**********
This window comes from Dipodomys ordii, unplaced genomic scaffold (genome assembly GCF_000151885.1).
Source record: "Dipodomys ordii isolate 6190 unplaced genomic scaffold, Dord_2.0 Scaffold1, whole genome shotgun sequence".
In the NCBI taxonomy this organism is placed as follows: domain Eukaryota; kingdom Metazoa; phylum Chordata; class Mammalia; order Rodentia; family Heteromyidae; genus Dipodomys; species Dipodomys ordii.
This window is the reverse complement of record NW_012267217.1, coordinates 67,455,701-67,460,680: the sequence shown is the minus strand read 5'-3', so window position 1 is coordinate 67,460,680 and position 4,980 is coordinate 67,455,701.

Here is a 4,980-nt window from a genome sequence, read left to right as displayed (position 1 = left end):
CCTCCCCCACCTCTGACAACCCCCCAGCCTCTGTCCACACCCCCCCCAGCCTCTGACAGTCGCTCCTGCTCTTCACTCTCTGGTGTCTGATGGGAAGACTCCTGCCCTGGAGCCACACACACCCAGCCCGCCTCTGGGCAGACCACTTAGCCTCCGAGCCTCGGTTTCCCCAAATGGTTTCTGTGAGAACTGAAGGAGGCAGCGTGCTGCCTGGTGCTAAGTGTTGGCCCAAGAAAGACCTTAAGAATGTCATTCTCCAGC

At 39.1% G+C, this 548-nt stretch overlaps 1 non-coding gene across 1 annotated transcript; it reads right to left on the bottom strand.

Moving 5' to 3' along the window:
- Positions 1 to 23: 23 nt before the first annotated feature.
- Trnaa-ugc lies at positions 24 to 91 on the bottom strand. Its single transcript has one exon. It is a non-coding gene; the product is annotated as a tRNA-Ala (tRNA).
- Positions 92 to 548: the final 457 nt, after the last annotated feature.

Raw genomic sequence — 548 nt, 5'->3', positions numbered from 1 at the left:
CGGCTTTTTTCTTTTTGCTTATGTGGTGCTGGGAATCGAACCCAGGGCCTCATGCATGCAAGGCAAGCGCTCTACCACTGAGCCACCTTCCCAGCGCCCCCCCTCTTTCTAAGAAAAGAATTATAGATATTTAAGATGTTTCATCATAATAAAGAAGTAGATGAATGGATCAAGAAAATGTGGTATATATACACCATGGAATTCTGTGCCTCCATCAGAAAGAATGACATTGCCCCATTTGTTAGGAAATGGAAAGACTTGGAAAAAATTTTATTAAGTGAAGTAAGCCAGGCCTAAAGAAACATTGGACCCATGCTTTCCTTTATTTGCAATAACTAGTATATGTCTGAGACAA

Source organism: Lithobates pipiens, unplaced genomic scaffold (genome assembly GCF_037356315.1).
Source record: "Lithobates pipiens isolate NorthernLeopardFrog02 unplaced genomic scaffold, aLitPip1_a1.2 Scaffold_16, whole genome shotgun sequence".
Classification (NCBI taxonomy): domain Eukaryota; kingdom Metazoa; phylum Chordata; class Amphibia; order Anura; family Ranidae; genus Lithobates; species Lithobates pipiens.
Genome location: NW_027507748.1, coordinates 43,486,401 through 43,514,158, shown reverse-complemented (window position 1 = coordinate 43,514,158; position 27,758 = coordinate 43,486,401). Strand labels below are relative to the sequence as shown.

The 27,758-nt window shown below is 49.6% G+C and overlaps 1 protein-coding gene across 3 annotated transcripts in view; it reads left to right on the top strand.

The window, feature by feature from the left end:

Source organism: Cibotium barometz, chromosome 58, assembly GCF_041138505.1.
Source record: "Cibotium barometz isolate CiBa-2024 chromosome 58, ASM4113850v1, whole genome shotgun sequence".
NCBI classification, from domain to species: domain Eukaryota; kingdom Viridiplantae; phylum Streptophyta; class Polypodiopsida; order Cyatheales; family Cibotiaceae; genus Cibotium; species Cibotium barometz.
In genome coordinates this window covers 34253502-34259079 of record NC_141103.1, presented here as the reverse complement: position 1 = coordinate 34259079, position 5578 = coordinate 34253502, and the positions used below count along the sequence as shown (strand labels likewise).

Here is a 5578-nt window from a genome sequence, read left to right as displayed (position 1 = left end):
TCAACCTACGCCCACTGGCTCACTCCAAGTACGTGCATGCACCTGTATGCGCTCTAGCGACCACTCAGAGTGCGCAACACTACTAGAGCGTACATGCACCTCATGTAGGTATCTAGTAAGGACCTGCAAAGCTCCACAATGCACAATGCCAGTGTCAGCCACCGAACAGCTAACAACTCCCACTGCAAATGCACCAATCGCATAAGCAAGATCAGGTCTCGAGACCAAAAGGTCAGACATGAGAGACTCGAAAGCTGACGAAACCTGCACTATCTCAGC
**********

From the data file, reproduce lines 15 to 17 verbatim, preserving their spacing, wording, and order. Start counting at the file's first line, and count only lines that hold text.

Source record: "Lithobates pipiens isolate NorthernLeopardFrog02 unplaced genomic scaffold, aLitPip1_a1.2 Scaffold_16, whole genome shotgun sequence".
Classification (NCBI taxonomy): domain Eukaryota; kingdom Metazoa; phylum Chordata; class Amphibia; order Anura; family Ranidae; genus Lithobates; species Lithobates pipiens.
Genome location: NW_027507748.1, coordinates 43,486,401 through 43,514,158, shown reverse-complemented (window position 1 = coordinate 43,514,158; position 27,758 = coordinate 43,486,401). Strand labels below are relative to the sequence as shown.